From the Columbia River to the mountains, there are hundreds and hundreds of kilometres of trails around Revelstoke. Recent work revealed more than 500 in the immediate vicinity of town. They include the well-maintained trails in Mount Revelstoke National Park, the singletrack network at Mount Macpherson, the trails around the Illecillewaet Greenbelt and many more that have developed over the years. Many are on the map, but many more aren’t. Here’s three of our favourite lesser-known trails in the region.
Detailed Information on all of them can be found at the invaluable site, RevelstokeTrails.com, which is why we don’t feel too bad writing about them.
~ Words and photos by Alex Cooper
BIG EDDY BLUFF
There may not be a better view in town with such easy access as the Big Eddy Bluff — well, aside from the viewpoints along the Meadows in the Sky Parkway in Mount Revelstoke National Park.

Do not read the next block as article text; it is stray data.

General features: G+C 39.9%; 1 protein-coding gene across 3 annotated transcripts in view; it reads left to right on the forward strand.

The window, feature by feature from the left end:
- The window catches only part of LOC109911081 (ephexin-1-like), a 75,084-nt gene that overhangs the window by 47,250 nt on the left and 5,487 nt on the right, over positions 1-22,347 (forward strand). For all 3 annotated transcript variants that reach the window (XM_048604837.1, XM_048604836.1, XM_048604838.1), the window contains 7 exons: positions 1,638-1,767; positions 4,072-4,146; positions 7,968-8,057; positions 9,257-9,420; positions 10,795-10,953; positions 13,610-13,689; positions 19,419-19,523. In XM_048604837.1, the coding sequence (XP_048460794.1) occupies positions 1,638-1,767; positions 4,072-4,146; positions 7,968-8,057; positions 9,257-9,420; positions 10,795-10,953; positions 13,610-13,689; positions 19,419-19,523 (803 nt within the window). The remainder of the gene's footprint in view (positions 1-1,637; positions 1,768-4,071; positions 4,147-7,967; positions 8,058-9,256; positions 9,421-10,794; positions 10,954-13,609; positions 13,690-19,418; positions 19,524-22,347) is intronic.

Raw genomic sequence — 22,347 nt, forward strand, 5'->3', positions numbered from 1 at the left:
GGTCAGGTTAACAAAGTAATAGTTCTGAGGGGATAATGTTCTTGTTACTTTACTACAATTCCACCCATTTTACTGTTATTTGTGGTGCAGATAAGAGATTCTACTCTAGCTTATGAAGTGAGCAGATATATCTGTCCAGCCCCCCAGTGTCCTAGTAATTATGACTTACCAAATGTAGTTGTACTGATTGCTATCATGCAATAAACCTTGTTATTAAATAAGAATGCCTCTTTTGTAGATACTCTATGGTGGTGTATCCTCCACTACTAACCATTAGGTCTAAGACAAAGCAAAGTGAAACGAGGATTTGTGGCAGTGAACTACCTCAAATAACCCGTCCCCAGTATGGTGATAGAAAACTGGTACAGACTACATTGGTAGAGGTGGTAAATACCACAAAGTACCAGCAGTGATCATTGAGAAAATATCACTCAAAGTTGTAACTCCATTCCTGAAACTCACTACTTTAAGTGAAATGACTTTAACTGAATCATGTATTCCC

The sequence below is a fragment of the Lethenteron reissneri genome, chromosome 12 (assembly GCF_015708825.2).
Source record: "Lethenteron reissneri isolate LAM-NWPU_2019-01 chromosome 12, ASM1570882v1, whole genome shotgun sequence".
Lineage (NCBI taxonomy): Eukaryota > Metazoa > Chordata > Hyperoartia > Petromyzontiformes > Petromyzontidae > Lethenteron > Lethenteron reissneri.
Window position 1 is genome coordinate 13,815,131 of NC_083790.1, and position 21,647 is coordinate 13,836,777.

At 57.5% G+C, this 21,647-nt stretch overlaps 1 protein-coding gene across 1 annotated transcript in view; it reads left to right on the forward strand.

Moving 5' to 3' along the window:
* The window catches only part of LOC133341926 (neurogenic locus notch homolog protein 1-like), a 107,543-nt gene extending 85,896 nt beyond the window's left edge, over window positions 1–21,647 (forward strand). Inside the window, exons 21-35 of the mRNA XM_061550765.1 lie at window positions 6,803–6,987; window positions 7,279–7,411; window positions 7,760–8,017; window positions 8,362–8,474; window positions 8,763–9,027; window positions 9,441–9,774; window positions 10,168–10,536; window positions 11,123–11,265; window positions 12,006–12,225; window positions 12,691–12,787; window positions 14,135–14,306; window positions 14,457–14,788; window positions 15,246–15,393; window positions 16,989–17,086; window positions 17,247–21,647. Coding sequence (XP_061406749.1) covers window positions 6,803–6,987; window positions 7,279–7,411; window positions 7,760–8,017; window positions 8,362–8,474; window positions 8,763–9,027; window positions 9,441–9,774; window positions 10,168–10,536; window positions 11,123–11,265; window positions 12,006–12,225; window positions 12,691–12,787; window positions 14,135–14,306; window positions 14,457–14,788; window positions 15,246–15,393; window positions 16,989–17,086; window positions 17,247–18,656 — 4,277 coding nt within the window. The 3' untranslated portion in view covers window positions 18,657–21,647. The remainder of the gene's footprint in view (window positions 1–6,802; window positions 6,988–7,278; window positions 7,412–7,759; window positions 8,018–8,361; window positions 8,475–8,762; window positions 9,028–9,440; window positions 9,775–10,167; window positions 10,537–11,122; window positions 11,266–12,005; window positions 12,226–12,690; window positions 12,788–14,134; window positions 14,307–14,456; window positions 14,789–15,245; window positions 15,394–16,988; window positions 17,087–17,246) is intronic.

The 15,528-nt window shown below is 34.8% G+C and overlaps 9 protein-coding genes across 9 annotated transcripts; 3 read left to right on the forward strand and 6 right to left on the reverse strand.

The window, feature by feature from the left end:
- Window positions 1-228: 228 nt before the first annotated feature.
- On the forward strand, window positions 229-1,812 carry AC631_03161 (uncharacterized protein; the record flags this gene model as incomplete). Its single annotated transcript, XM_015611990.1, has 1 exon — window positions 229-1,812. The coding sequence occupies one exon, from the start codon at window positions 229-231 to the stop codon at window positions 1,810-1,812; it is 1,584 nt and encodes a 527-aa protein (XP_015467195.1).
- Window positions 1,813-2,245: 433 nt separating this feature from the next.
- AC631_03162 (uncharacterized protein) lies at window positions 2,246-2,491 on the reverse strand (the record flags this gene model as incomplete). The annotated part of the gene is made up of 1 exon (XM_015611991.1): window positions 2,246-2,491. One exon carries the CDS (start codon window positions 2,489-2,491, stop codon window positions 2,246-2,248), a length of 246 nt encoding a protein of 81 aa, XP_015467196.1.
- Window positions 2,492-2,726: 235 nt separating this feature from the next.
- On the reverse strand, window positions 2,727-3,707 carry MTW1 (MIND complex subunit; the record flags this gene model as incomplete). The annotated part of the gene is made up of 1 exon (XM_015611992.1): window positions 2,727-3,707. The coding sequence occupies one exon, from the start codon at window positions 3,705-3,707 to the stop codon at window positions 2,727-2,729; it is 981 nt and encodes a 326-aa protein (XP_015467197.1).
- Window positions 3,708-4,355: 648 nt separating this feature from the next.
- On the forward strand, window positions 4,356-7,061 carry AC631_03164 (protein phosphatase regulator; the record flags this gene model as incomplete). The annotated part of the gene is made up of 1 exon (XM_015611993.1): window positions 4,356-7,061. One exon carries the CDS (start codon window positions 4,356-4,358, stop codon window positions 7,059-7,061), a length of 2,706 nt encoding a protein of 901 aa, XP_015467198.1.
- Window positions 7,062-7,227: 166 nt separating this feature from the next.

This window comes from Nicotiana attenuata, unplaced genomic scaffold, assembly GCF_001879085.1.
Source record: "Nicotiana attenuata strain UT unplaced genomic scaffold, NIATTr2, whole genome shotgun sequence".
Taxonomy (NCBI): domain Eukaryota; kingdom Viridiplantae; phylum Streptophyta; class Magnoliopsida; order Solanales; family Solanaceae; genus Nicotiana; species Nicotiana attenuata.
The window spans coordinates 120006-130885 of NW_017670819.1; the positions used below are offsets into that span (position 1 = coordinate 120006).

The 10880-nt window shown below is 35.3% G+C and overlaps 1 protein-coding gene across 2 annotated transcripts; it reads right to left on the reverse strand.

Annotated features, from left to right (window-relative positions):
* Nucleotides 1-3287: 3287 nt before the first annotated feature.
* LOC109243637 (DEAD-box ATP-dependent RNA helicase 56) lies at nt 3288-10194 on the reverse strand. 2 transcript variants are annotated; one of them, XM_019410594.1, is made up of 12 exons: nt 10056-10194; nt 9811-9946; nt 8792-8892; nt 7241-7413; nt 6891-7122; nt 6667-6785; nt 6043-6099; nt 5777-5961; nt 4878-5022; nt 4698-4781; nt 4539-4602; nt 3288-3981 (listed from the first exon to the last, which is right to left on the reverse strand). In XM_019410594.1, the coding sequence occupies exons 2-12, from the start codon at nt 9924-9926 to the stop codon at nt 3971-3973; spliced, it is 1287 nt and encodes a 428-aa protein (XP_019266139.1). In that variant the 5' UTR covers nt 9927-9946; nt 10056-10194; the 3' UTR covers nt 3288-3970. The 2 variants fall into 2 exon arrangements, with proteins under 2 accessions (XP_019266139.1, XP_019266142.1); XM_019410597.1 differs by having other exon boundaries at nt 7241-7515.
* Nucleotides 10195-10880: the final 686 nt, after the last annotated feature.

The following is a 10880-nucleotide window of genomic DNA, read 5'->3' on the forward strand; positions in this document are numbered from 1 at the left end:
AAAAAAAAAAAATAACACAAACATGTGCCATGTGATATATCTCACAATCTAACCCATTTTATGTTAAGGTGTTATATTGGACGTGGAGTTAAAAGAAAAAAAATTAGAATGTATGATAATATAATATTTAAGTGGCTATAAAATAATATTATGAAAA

On a Friday evening after work, I coaxed three friends to come with me to check out this new trail that I’d seen so many tantalizing pictures of on Instagram, and wanted to see it for myself.
The Big Eddy Bluff trail starts off Westside Road, just before you reach the Jordan River bridge. Park at the pull out, cross the road and look for the footprints heading into the brush near the river.
The trail was built by local mountain guide David Sproule, one of several he’s built in this area. The first section requires some fancy footwork to scamper over logs through the muddy sections and to cross a narrow cliff edge. Fortunately, Sproule was thoughtful enough to put a couple of ropes here to hold on to.
From there, the trail switchbacks through the forest. Follow the trail, and if the trail fades, look for the pink flagging tape. At one point the trail splits – go left – and you’ll reap the rewards in only 20 minutes.
There was a consensus in our group this was one of the best views in town. It’s perched over the eponymous Big Eddy and gives views of the dam, the town, the Columbia River, the ski hill, Mount Begbie and more.
We drank a beer and discussed how lucky we were to have views like this within minutes of our house.